Who wrote this book and when?
Agnes Hooper Gottlieb, Brent Bowers, Henry Gottlieb, and Barbara Bowers collaborated on this book in 1998.

Has there been a film version?
Errr…no?

Who are the important characters?
There are 1,000 of them, so excuse me if I don’t list them all…

What’s it about?
It takes a look at the past 1,000 years and the people who influenced nearly every aspect of life – from science to religion to entertainment. Then they earn points in five categories: Lasting influence (10,000 possible points), Effect on the sum total of wisdom and beauty in the world (5,000 point max), Influence on the contemporaries (4,000 point max), Singularity of contribution (3,000 point max), and charisma (2,000). Then – it puts them in order from 1 to 1,000.

Why is this book a classic/bestseller?
It isn’t. Which is why I found it on the bargain table.

Do you recommend I read this book?
If you’re a history fiend such as I – then yes. Although, it’s kind of a coffee table book without the big glossy pictures.

Why did this book make your list?
Mostly cuz it was only 8 dollars. 🙂

Has it won any awards?
Nope.

Favorite quotes:
I will forego the quotes and list my five favorite entries:
#27 Peter the Great: the czar who built Russia into a great power by Westernizing it.
Posing as “Sergeant Mikhaylov” on a trip through Holland, England, and Austria in 1697-98, Peter seized upon the technological innovations of those countries wherever he saw them. Back home, he launched a feverish program to create Russia’s first navy and modernize its military, designing some of the guns himself. He banned beards – too “Asian” – and sheared recalcitrant aristocrats himself. He would sometimes smack his ministers with his walking stick, especially if he were hung over from one of his massive drinking bouts. He was ruthless in amassing power, yet once, awestruck at a conspirator’s ability to withstand torture, Peter walked up to him, kissed him, and forgave him. He died from a fever after diving from his yacht into icy waters to save a boatload of drowning soldiers. (21, 317)

#257 Francis Drake: Mr. Mission Impossible for Queen Elizabeth I
Good morning, Mr. Drake. Your mission, if you choose to accept it, is to keep England independent by singeing the beards of Spaniards and taking their treasure. If you or any member of your force is caught or killed, the queen will disavow any knowledge of your actions. Drake was the best seafaring warrior in outgunned Elizabeth’s war against Spain. And though Queen Elizabeth pretended he was an unauthorized brigand, she was able to repay her entire foreign debt with the wealth he capture from the Spanich during his three-year trip around the world in the Golden Hind. The booty was worth $30 million in today’s money. The red-haired fanatical Protestant and music lover – he brought an orchestra on his trips – died of fever on an expedition. When the Spanish heard, they danced in the streets. This entry will self destruct in ten seconds. (15,145)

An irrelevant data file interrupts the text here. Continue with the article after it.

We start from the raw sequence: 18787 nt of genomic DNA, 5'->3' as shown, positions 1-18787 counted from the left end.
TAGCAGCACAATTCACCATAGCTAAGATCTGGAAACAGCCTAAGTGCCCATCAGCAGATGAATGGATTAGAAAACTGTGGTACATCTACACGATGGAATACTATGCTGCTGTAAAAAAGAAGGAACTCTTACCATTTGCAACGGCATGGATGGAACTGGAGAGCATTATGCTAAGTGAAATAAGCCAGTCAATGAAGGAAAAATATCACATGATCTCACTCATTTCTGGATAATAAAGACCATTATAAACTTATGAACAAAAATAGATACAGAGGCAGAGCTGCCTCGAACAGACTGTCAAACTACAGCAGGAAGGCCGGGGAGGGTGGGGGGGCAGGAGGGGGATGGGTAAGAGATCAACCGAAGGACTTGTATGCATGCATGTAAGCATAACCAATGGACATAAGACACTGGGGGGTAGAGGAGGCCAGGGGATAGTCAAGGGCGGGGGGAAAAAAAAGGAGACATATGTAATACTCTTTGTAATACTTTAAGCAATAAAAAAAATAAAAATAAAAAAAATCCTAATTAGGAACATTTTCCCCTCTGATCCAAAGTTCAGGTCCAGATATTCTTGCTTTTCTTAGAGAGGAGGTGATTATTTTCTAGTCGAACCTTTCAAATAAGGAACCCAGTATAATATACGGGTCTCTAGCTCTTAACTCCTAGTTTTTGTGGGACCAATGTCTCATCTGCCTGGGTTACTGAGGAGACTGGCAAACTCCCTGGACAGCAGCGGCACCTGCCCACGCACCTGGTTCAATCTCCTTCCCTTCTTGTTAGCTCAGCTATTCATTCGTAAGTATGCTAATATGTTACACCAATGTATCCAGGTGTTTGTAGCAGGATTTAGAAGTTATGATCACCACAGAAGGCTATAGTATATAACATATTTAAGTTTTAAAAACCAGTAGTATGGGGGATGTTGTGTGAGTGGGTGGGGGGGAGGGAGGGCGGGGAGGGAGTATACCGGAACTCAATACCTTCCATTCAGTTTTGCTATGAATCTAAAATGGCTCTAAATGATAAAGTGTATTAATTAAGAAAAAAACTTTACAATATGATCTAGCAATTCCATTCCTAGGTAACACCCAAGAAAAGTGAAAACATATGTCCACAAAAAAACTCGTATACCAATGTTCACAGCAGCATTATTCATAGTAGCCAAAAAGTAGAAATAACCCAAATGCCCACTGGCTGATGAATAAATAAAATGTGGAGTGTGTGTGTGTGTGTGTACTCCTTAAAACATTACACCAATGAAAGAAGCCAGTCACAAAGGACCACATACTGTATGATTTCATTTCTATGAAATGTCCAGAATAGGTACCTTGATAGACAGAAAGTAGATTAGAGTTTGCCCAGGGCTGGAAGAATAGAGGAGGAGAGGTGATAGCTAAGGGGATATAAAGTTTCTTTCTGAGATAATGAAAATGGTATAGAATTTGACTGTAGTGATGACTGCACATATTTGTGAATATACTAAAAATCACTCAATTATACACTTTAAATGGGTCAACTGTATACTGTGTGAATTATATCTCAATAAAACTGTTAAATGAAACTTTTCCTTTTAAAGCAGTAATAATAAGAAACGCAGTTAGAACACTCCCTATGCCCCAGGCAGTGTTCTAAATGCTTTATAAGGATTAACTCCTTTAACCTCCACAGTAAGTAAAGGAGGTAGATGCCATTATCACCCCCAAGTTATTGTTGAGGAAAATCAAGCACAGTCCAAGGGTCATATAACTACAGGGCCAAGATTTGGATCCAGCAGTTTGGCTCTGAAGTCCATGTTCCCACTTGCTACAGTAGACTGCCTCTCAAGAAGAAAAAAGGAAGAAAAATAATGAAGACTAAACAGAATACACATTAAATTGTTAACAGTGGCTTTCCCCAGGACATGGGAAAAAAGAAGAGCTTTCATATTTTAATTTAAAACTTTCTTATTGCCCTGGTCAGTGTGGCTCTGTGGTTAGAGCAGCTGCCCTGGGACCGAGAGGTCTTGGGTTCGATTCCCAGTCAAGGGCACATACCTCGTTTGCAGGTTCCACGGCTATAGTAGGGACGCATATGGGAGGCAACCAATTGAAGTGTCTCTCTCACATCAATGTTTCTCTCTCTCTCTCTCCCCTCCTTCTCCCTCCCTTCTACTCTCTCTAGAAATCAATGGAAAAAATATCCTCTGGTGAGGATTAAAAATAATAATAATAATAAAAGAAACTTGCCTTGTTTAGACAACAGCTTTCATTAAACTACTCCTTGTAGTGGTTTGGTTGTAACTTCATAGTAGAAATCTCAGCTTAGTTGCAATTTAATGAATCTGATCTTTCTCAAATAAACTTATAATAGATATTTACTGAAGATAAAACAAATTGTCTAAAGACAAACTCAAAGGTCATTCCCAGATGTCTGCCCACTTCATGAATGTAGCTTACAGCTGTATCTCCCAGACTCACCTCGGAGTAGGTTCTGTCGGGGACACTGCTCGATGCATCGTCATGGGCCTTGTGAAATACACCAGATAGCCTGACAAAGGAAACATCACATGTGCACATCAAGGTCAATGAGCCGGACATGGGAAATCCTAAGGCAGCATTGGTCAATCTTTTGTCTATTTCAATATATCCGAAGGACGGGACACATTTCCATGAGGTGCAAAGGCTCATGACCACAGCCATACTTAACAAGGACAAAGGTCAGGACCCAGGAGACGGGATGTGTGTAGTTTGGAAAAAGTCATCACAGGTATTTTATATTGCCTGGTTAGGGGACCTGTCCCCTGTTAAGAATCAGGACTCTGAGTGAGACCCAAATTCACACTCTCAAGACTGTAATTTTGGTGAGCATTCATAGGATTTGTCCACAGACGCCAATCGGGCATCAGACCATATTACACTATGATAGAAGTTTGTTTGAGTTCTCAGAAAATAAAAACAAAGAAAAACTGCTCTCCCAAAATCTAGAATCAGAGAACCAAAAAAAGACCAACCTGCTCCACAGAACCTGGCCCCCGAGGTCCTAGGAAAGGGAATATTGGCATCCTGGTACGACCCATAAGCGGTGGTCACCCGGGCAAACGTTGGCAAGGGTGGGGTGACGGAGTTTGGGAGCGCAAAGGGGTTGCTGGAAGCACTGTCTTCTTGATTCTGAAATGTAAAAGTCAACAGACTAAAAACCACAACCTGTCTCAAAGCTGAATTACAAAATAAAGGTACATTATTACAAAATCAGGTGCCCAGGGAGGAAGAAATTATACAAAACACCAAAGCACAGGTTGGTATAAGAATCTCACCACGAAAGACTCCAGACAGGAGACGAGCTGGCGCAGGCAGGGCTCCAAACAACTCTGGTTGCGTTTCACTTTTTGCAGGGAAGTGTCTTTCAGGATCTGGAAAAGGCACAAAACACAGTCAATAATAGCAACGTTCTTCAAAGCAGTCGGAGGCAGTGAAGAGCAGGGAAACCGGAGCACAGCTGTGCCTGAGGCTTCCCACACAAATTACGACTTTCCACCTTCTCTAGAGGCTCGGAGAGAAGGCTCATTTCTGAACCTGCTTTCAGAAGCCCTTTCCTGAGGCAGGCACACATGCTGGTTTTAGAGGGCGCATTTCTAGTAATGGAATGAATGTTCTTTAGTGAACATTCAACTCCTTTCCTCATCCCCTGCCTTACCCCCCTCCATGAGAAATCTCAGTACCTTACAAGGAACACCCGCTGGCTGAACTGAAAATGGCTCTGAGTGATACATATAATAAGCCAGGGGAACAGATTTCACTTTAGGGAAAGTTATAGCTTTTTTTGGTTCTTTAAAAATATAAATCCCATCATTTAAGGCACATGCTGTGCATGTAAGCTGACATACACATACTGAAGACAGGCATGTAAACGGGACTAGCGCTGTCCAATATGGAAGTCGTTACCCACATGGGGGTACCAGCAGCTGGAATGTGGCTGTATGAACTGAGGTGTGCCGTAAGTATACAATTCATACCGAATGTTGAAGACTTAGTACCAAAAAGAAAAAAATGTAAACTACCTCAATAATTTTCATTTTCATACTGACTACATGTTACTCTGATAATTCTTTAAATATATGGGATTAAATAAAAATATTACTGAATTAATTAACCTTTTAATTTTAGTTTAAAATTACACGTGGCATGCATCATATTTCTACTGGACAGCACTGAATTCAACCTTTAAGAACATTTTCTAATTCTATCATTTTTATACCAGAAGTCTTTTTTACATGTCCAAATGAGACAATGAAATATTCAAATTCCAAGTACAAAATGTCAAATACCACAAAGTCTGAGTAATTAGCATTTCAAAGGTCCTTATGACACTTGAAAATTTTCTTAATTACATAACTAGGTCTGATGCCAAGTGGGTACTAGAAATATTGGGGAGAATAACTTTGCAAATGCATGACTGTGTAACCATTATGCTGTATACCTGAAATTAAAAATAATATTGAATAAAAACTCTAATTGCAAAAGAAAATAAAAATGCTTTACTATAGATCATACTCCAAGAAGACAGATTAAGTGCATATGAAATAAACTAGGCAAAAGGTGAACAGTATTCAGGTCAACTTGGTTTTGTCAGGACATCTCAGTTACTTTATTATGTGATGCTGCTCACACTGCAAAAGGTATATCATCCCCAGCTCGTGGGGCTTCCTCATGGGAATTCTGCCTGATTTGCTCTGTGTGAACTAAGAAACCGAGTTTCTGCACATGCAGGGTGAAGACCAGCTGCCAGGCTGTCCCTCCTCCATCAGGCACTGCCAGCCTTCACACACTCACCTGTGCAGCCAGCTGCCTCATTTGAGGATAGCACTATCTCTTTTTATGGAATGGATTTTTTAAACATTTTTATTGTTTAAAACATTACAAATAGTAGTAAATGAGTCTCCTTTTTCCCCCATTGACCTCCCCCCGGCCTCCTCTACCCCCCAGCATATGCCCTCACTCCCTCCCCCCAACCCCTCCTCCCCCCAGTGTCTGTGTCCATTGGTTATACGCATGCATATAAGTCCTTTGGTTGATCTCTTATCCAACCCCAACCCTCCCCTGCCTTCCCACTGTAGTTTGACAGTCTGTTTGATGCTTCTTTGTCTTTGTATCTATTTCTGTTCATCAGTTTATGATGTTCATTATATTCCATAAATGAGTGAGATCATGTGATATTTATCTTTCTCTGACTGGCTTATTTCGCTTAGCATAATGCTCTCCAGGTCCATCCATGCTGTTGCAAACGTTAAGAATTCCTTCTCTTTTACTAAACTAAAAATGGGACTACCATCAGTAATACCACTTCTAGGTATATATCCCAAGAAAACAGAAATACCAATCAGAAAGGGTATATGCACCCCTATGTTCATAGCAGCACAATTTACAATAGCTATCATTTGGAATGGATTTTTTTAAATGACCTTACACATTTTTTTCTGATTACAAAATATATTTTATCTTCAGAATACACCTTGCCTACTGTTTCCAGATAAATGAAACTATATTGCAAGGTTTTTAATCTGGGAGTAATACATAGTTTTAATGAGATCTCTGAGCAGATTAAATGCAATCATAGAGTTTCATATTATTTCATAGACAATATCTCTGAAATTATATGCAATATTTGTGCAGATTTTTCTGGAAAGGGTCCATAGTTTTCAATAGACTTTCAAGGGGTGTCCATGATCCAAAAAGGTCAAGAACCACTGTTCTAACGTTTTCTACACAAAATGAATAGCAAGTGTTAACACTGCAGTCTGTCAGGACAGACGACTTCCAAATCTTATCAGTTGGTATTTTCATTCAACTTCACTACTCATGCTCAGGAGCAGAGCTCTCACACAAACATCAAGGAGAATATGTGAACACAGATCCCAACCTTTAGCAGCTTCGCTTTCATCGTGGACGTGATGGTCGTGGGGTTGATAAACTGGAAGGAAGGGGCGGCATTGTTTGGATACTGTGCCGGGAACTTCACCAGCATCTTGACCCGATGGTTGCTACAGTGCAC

#272 & 273 Jacob and Wilhelm Grimm: Publishers of children’s fairy tales
Once upon a time there were two brothers who were inseparable. They went to school together, and when their father died and the family lost all its money, they found a way, through the kindness of others, to attend graduate school. Together they studied ancient German literature and folklore. When Wilhelm married the daughter of a druggist, the three of them lived as a family, and she dutifully cared for the domestic needs of the two brothers. They wrote down the tales of storytellers throughout the region and published 156 stories in two volumes. The stories reinforced nineteenth-century morality and upheld the Protestant ethic. Goodness always prevailed. Even today, despite criticism from feminists and parents who think the tales are a little too grim, children are enthralled by the plight of Little Red Riding Hood, Cinderella, Rapunzel, Snow White, and dozens of other fairy princesses and damsels in distress. One day a wicked king took over their part of Germany, and the brothers Grimm were ordered to sign an oath of allegiance to him. When they refused, the penniless Grimms were cast out of ftheir jobs. Then the kind king of Prussia invited the brothers to Berlin, gave them jobs at the university there, and they lived happily ever after. The End. (14,801 each)

#955 Amina: Nigerian warrior-queen
In one of the most male-dominated regions of a male-dominated world, men quaked at the mere mention of her name. Amina ruled the city of Zaria in West Africa and expanded it into the most powerful state of the Hausa people. Distant towns paid tribute to her; one sent forty eunuchs and ten thousand kola beans. But Amina didn’t just sit around sipping an early version of Coke and chatting with a bunch of neutered attendants. Though she refused all suitors, legend has it that she took a different lover every night. A variation states that she had sex with a man in every city she subjugated – and then had him beheaded the next morning. After she died, her people sang this hymn to her memory: “Amina, daughter of Mikatau, a woman as capable as a man.” (1,892)

Anything else?
I can’t really think of anything.

Personal thoughts:
Being a bit of a trivia and history buff, I was thrilled to see this book on the discount table at Barnes and Noble. Among this list of influential people are familiar faces such as George Washington and Isaac Newton, but there are also people you know existed but never knew their names (the inventor of the toilet, the stethescope, and the novel). While reading this book, you can get a very broad glimpse of the past 1,000 years in a very broad range of subjects and interests. I was surprised to learn the real reasons for the use of the words shrapnel and “the real mccoy;” as well as how you’re actually supposed to pronounce Dr. Seuss’s last name – “voice” not “juice.”

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